Perth, the capital of Western Australia, is one of the sunniest cities in the country and the best way to enjoy its outdoors lifestyle – especially the stunning beaches – is to get out early before the afternoon sea breeze, a.k.a the “Fremantle Doctor”, blows in.
From the cosmopolitan CBD and inner suburbs to the rugged beauty of Rottnest Island, to bohemian Fremantle and the bucolic Swan Valley, Perth and its near surrounds offer a range of fascinating experiences. And whatever you do, make sure you watch an Indian Ocean sunset over a glass of something fabulous and fruity from the state’s world-famous Margaret River wine region.
- Country: Australia
- Currency: Australian Dollar (AUD)
- Offical Language: English
- Visas: International visitors need a visa to enter Australia and different types apply depending on country of origin, your travel agent can advise
- Tipping: Voluntary, tips of around 10 per cent are optional for good service
- Electricity: Australian outlets run on an average 230 volts and use Type I plugs
Temperature (max C)
J 29, F 29, M 27, A 24, M 21, J 18, J 17, A 18, S 19, O 21, N 24, D 27
Rainfall (max mm)
J 8, F 10, M 20, A 43, M 130, J 180, J 170, A 145, S 86, O 56, N 20, D 13
The world’s most remote capital is enjoyed for its plentiful beaches, refreshing waters and great outdoor activities.
Perth’s fine and casual dining has come of age in recent years and the city is blessed with a thriving restaurant scene. The CBD and Crown at Burswood, just over the river, offer the pick of the fine-dining venues but there are top-quality experiences in the ’burbs too – check out Bread In Common in Fremantle, Co-op Dining in East Perth and The Meatball Bar in Leederville. Highly regarded restaurants can also be found in close-by suburbs Mount Lawley, Subiaco, Cottesloe and Claremont.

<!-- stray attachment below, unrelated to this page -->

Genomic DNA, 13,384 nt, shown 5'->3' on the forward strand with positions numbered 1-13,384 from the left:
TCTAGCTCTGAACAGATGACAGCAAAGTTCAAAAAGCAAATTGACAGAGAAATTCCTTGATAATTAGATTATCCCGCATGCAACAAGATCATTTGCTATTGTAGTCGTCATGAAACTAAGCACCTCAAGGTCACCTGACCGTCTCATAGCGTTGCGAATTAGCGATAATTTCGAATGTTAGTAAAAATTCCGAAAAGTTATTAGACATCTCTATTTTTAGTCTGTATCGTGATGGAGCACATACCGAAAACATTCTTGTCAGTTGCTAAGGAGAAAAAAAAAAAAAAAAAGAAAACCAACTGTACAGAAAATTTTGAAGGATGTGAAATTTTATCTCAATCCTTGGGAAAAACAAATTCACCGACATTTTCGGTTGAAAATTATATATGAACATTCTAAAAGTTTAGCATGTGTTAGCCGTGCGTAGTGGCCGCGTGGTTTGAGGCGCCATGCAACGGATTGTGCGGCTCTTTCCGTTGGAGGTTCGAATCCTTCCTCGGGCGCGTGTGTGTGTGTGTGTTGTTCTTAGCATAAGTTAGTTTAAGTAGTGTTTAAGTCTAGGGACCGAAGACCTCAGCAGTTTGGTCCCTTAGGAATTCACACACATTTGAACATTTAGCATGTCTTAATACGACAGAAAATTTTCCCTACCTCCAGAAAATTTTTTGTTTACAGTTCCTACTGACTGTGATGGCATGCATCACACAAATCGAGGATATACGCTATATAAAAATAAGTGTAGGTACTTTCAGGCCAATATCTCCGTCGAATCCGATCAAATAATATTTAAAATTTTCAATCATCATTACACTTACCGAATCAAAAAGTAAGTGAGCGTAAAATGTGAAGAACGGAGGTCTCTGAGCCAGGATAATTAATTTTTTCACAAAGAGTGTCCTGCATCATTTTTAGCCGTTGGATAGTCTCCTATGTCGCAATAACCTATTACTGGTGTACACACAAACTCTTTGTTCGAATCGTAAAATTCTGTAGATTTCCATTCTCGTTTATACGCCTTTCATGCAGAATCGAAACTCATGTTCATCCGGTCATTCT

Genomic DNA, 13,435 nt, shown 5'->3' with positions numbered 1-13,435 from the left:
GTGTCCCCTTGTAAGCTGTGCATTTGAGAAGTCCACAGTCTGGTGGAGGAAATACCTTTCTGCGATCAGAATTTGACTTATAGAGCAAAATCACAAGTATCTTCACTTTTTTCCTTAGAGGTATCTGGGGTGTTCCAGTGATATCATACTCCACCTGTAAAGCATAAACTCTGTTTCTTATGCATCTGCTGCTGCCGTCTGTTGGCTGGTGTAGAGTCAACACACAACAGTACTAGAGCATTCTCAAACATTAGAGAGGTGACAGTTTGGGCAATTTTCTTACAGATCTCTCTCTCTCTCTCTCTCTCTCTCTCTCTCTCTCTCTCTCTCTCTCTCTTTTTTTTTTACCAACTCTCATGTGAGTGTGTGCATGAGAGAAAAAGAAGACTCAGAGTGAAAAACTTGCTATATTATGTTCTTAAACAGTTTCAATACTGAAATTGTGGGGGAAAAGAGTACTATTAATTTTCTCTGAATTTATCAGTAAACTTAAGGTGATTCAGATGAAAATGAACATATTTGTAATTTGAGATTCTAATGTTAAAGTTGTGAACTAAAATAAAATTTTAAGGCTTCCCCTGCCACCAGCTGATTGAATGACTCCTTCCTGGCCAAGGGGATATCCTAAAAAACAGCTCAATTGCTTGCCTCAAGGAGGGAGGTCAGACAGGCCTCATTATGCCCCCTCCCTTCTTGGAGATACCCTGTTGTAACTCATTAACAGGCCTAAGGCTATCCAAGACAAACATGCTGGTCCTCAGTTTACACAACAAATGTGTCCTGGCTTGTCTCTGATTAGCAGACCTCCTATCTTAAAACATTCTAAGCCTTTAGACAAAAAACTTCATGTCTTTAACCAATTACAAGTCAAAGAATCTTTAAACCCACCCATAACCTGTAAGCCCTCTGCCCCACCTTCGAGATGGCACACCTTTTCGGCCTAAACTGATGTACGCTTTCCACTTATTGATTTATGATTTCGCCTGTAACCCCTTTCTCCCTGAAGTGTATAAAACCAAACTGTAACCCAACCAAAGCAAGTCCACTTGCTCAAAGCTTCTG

Accommodation options in Perth range from 5-star hotels to classy boutique hotels, and from friendly B&Bs to comfortable backpackers. The top-end CBD hotels are often heavily booked, so plan ahead. The central city is the best base from which to explore in all directions but you can find less expensive lodgings in the inner and beachside suburbs and in the nearby port city of Fremantle to the south.
From leading fashion houses to chic boutiques and outlet bargains, Perth has your retail therapy requirements covered. The city and inner-urban villages of Subiaco and Claremont are the places for top-end fashion, homewares and jewellery, while William Street in Northbridge, Oxford Street in Leederville, Beaufort Street in Mount Lawley or South Terrace and High Street in Fremantle are favoured for those looking for on-trend, vintage and quirky boutiques. All these precincts have excellent cafes and restaurants too.
Perth Like a Local
A smaller, less crowded and very pretty beach in the northern suburbs, Mullaloo is perfect for families. Sorrento Quay at Hillarys Boat Harbour is just up the road and is home to AQWA – the WA aquarium – and cafes and restaurants. You can catch a ferry to Rottnest Island from here too.
1. Two feet and a heartbeat: An educational and fun way to experience the nitty gritty of Perth, Northbridge and the convict heritage of Fremantle, these guided walking tours are filled with fascinating anecdotes and are perfect for those who want to discover lesser-known parts and tales of the city.
2. Swim with dolphins: At Shoalwater Islands Marine Park, just an hour south of Perth, you can join a small group with Rockingham Wild Encounters and swim with wild dolphins or take a boat cruise to them along with sea lions and little penguins. More dolphin experiences are available a little further south in Mandurah and Bunbury.
Did you know...? Rottnest Island, a holiday resort 20 kilometres off the coast, was named “Rat’s Nest” for the native quokkas that Dutch explorer Willem de Vlamingh mistook for giant rats. They are actually cute marsupials who like posing for selfies. A day trip to “Rotto” is a must on any trip to Perth.